While indoor farming is not new, innovations around vertical farming (i.e., use of vertical space to layer production) and improved hydroponic farming methods helps eliminate or reduce the use of many components of traditional farming, such as topsoil, herbicides, and pesticides. Among its many benefits, indoor farming can also save up to 95% of water and can yield 50% or more produce per square foot than traditional farming. This is achieved by using efficient electrical lighting, HVAC, pumps, and dehumidification technologies to create stable microclimates that use minimal water and soil to deliver year-round produce.

“We are very excited to add this state-of-the-art technology with this indoor hydroponic container to our research, teaching, and extension capacity here at our Research and Education Center,” said Bob Hochmuth, regional specialized extension agent and assistant center director of UF/IFAS NFREC-Suwannee Valley.

A ribbon cutting event will be held for the Smart Garden project on April 7.

Above: SVEC lineworker prepares to install the Indoor Ag Facility’s electric meter.

Above: Smart Garden Indoor Ag Facility.

About Seminole Electric Cooperative
Based in Tampa, Florida, Seminole is one of the country’s largest generation and transmission cooperatives. Its purpose is to provide essential wholesale services to its Members through a balanced, diversified portfolio of safe, affordable, and reliable energy resources. Seminole and its Members collectively serve 1.8 million individuals and businesses in 42 Florida counties. For more information, visit https://www.seminole-electric.com/.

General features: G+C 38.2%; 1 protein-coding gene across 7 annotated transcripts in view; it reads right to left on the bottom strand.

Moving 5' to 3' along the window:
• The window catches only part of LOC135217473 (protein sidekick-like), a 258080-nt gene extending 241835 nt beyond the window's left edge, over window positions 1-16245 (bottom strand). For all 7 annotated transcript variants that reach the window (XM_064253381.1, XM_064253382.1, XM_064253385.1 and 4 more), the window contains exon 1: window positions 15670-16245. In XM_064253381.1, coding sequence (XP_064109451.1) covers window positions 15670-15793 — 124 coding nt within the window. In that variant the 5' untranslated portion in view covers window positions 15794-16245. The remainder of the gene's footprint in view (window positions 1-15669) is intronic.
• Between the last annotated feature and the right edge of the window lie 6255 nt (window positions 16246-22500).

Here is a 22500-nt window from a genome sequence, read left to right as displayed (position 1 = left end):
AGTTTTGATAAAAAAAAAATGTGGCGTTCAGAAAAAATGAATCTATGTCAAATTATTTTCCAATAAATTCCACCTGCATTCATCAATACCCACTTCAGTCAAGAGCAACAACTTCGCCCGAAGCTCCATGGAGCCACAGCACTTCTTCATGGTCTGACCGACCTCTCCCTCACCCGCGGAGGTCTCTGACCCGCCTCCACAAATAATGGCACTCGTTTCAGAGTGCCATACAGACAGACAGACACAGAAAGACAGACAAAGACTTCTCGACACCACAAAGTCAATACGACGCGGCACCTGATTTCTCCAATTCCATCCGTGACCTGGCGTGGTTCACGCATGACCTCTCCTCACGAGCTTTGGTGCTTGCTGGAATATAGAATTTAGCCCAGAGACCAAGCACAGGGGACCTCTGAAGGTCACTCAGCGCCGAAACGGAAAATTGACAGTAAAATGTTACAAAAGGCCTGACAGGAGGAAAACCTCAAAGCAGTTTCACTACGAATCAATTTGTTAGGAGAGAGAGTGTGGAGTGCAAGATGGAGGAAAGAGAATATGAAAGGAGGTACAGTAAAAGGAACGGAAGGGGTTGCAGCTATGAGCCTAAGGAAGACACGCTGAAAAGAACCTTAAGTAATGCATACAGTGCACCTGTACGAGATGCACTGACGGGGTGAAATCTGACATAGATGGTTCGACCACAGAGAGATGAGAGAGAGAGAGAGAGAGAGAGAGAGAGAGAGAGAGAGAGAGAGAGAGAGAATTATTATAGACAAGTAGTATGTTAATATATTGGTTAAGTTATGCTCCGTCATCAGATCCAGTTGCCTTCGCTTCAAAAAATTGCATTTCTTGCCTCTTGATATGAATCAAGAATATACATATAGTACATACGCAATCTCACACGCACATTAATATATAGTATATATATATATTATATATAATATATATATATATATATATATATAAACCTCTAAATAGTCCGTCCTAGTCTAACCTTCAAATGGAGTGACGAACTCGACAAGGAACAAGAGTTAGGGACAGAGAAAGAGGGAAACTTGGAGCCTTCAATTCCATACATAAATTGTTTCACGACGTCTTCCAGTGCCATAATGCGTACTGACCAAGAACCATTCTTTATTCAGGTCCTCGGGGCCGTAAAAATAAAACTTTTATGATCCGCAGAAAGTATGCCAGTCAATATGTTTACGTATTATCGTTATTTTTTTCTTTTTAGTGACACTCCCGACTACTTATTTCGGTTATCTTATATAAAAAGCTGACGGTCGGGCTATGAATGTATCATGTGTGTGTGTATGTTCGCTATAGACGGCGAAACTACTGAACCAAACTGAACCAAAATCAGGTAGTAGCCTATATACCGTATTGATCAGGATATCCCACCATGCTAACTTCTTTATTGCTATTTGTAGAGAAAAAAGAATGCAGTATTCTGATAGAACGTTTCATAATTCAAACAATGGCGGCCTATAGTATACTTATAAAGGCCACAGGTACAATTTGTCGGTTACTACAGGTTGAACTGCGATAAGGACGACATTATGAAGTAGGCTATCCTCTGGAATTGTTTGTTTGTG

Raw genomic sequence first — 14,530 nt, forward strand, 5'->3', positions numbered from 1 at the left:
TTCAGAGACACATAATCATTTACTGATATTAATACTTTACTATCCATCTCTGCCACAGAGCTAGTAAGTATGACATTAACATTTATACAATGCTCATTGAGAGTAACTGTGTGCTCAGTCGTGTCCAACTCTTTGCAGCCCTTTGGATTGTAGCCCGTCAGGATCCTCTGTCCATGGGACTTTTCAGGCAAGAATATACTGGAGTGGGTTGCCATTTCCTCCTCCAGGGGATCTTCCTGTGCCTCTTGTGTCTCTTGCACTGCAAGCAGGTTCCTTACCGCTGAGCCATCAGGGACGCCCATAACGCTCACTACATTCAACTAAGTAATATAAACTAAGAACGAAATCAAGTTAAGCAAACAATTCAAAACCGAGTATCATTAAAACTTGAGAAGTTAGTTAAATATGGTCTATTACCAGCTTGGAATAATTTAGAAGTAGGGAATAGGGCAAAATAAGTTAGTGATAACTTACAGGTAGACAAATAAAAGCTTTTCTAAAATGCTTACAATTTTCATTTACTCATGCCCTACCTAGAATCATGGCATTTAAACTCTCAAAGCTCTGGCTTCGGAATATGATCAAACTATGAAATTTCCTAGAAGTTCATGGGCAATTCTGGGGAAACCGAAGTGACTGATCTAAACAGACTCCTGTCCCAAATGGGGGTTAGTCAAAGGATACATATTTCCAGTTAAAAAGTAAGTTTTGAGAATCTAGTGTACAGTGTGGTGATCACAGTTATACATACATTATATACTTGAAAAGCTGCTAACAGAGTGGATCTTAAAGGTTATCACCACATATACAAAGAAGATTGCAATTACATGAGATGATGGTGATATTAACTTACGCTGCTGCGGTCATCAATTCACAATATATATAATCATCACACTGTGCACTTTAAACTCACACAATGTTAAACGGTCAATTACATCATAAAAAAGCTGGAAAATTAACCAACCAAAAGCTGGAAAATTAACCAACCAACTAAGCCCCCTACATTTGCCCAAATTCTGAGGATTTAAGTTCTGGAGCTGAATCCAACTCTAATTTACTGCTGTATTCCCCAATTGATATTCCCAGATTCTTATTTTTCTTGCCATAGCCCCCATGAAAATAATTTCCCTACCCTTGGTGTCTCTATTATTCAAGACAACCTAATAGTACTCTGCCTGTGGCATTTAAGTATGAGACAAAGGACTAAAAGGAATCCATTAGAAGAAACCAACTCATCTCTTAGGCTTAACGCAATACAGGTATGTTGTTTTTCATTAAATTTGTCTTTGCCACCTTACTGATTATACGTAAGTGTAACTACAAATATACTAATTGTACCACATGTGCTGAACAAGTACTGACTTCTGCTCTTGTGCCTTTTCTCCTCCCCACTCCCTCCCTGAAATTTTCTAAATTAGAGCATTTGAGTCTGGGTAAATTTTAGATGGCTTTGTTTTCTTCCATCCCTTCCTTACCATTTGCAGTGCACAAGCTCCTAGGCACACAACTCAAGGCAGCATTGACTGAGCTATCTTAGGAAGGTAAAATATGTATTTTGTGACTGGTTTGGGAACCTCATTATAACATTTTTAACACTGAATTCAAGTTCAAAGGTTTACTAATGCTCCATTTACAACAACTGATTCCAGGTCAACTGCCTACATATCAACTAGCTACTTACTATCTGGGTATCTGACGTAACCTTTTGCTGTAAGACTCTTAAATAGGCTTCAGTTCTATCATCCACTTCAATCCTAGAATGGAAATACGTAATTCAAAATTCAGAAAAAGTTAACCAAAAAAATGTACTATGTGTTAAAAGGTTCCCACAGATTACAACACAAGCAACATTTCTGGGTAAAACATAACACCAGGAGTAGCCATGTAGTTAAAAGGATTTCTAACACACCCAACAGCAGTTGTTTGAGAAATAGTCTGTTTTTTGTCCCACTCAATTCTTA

About Suwannee Valley Electric Cooperative (SVEC)
SVEC is a not-for-profit cooperative that provides safe, affordable and reliable electric service to over 28,000 consumers in Florida’s Columbia, Hamilton, Lafayette and Suwannee counties. svec-coop.com

About University of Florida Institute of Food and Agricultural Sciences (UF/IFAS)
The mission of the University of Florida Institute of Food and Agricultural Sciences (UF/IFAS) is to develop knowledge relevant to agricultural, human and natural resources and to make that knowledge available to sustain and enhance the quality of human life. With more than a dozen research facilities, 67 county Extension offices, and award-winning students and faculty in the UF College of Agricultural and Life Sciences, UF/IFAS brings science-based solutions to the state’s agricultural and natural resources industries, and all Florida residents. ifas.ufl.edu  | @UF_IFAS

About EPRI
Founded in 1972, EPRI is the world’s preeminent independent, non-profit energy research and development organization, with offices around the world. EPRI’s trusted experts collaborate with more than 450 companies in 45 countries, driving innovation to ensure the public has clean, safe, reliable, affordable, and equitable access to electricity across the globe. Together, we are shaping the future of energy.